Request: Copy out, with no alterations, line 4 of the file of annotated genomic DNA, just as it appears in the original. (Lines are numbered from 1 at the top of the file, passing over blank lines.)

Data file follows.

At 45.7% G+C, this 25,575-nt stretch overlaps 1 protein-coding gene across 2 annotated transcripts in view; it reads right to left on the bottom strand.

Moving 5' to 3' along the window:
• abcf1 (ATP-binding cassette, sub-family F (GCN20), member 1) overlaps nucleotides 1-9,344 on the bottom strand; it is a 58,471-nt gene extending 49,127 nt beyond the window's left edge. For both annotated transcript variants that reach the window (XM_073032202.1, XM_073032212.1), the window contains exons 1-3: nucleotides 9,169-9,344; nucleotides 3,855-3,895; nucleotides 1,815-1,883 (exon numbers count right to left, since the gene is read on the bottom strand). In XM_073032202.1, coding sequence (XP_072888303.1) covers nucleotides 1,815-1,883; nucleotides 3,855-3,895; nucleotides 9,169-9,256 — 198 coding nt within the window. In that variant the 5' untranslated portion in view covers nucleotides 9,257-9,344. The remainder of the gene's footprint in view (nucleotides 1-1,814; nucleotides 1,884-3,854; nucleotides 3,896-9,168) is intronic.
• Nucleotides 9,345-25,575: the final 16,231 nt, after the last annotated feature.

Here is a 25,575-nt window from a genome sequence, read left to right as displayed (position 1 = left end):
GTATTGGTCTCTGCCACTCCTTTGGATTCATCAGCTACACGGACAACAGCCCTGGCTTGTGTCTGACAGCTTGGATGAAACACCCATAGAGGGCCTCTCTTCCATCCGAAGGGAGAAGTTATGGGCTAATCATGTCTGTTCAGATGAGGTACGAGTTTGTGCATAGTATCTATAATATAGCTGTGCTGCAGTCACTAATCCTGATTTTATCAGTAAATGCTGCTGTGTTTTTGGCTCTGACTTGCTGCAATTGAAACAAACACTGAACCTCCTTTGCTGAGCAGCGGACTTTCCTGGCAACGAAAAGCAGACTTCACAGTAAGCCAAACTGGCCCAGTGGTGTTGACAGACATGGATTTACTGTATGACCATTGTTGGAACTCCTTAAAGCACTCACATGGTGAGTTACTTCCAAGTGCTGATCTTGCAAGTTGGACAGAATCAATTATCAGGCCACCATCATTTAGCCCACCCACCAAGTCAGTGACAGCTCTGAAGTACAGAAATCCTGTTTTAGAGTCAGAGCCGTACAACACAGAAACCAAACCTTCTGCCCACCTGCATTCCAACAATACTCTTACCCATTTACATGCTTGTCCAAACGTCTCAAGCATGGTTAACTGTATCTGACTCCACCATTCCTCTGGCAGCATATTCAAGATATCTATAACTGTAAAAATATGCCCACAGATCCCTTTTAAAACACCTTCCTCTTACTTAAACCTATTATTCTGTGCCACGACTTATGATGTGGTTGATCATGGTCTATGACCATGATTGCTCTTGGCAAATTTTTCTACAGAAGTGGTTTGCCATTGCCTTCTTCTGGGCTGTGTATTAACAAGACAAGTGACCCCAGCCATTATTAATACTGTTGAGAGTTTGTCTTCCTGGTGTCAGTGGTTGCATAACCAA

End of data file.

• Nucleotides 9,345-25,575: the final 16,231 nt, after the last annotated feature.